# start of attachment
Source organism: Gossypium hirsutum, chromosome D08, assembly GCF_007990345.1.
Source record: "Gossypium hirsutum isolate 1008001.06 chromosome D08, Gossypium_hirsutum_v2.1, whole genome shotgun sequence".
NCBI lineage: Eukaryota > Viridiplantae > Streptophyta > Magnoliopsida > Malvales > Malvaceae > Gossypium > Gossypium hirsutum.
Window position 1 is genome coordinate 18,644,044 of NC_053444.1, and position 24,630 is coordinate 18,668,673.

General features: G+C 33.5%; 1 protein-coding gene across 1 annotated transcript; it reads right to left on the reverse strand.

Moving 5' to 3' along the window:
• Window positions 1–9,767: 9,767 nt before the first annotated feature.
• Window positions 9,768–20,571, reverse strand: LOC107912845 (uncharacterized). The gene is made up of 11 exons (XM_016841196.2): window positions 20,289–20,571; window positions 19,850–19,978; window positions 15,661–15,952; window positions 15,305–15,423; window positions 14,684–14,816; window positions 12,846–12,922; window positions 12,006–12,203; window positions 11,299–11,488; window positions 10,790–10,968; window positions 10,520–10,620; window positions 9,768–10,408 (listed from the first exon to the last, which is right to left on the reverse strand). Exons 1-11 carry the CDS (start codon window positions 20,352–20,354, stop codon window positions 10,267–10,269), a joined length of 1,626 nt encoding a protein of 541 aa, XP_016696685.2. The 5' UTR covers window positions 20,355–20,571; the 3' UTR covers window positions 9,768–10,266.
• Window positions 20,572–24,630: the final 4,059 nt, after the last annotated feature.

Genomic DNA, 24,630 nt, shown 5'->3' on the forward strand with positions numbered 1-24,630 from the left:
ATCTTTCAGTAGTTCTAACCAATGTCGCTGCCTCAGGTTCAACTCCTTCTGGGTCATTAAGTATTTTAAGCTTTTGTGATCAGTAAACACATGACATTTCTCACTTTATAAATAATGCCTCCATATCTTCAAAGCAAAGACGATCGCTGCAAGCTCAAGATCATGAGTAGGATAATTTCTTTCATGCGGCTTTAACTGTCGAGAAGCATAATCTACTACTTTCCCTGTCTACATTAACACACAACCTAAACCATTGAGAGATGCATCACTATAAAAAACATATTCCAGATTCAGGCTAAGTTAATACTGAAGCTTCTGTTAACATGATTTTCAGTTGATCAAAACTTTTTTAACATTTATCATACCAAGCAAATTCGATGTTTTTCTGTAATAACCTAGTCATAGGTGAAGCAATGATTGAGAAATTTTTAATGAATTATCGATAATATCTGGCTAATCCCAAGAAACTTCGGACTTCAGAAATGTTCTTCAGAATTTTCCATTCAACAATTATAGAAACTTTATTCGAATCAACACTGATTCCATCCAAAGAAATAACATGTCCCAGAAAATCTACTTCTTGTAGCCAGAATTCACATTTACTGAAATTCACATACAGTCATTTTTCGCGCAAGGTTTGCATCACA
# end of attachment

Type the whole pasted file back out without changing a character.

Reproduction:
Source organism: Gossypium hirsutum, chromosome D08, assembly GCF_007990345.1.
Source record: "Gossypium hirsutum isolate 1008001.06 chromosome D08, Gossypium_hirsutum_v2.1, whole genome shotgun sequence".
NCBI lineage: Eukaryota > Viridiplantae > Streptophyta > Magnoliopsida > Malvales > Malvaceae > Gossypium > Gossypium hirsutum.
Window position 1 is genome coordinate 18,644,044 of NC_053444.1, and position 24,630 is coordinate 18,668,673.

General features: G+C 33.5%; 1 protein-coding gene across 1 annotated transcript; it reads right to left on the reverse strand.

Moving 5' to 3' along the window:
• Window positions 1–9,767: 9,767 nt before the first annotated feature.
• Window positions 9,768–20,571, reverse strand: LOC107912845 (uncharacterized). The gene is made up of 11 exons (XM_016841196.2): window positions 20,289–20,571; window positions 19,850–19,978; window positions 15,661–15,952; window positions 15,305–15,423; window positions 14,684–14,816; window positions 12,846–12,922; window positions 12,006–12,203; window positions 11,299–11,488; window positions 10,790–10,968; window positions 10,520–10,620; window positions 9,768–10,408 (listed from the first exon to the last, which is right to left on the reverse strand). Exons 1-11 carry the CDS (start codon window positions 20,352–20,354, stop codon window positions 10,267–10,269), a joined length of 1,626 nt encoding a protein of 541 aa, XP_016696685.2. The 5' UTR covers window positions 20,355–20,571; the 3' UTR covers window positions 9,768–10,266.
• Window positions 20,572–24,630: the final 4,059 nt, after the last annotated feature.

Genomic DNA, 24,630 nt, shown 5'->3' on the forward strand with positions numbered 1-24,630 from the left:
ATCTTTCAGTAGTTCTAACCAATGTCGCTGCCTCAGGTTCAACTCCTTCTGGGTCATTAAGTATTTTAAGCTTTTGTGATCAGTAAACACATGACATTTCTCACTTTATAAATAATGCCTCCATATCTTCAAAGCAAAGACGATCGCTGCAAGCTCAAGATCATGAGTAGGATAATTTCTTTCATGCGGCTTTAACTGTCGAGAAGCATAATCTACTACTTTCCCTGTCTACATTAACACACAACCTAAACCATTGAGAGATGCATCACTATAAAAAACATATTCCAGATTCAGGCTAAGTTAATACTGAAGCTTCTGTTAACATGATTTTCAGTTGATCAAAACTTTTTTAACATTTATCATACCAAGCAAATTCGATGTTTTTCTGTAATAACCTAGTCATAGGTGAAGCAATGATTGAGAAATTTTTAATGAATTATCGATAATATCTGGCTAATCCCAAGAAACTTCGGACTTCAGAAATGTTCTTCAGAATTTTCCATTCAACAATTATAGAAACTTTATTCGAATCAACACTGATTCCATCCAAAGAAATAACATGTCCCAGAAAATCTACTTCTTGTAGCCAGAATTCACATTTACTGAAATTCACATACAGTCATTTTTCGCGCAAGGTTTGCATCACA